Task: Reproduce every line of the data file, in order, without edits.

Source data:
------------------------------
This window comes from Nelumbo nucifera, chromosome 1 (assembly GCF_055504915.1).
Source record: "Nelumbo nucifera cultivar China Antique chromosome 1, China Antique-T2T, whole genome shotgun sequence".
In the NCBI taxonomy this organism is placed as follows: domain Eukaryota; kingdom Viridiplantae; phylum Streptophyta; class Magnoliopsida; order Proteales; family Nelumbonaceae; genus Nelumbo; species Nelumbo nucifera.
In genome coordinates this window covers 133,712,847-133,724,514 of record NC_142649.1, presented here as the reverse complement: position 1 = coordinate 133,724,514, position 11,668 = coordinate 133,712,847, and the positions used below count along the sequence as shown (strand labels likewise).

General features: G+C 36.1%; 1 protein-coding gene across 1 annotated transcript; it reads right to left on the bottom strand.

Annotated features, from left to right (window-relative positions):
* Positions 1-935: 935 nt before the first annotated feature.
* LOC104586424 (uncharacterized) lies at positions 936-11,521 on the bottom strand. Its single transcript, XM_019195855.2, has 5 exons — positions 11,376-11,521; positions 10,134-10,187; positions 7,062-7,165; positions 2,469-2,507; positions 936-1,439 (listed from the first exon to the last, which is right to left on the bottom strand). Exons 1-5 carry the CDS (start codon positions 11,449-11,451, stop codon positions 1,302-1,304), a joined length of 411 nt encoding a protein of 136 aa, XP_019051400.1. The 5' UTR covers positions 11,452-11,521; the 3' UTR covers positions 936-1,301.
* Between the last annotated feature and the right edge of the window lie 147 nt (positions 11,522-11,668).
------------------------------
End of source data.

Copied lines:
This window comes from Nelumbo nucifera, chromosome 1 (assembly GCF_055504915.1).
Source record: "Nelumbo nucifera cultivar China Antique chromosome 1, China Antique-T2T, whole genome shotgun sequence".
In the NCBI taxonomy this organism is placed as follows: domain Eukaryota; kingdom Viridiplantae; phylum Streptophyta; class Magnoliopsida; order Proteales; family Nelumbonaceae; genus Nelumbo; species Nelumbo nucifera.
In genome coordinates this window covers 133,712,847-133,724,514 of record NC_142649.1, presented here as the reverse complement: position 1 = coordinate 133,724,514, position 11,668 = coordinate 133,712,847, and the positions used below count along the sequence as shown (strand labels likewise).

General features: G+C 36.1%; 1 protein-coding gene across 1 annotated transcript; it reads right to left on the bottom strand.

Annotated features, from left to right (window-relative positions):
* Positions 1-935: 935 nt before the first annotated feature.
* LOC104586424 (uncharacterized) lies at positions 936-11,521 on the bottom strand. Its single transcript, XM_019195855.2, has 5 exons — positions 11,376-11,521; positions 10,134-10,187; positions 7,062-7,165; positions 2,469-2,507; positions 936-1,439 (listed from the first exon to the last, which is right to left on the bottom strand). Exons 1-5 carry the CDS (start codon positions 11,449-11,451, stop codon positions 1,302-1,304), a joined length of 411 nt encoding a protein of 136 aa, XP_019051400.1. The 5' UTR covers positions 11,452-11,521; the 3' UTR covers positions 936-1,301.
* Between the last annotated feature and the right edge of the window lie 147 nt (positions 11,522-11,668).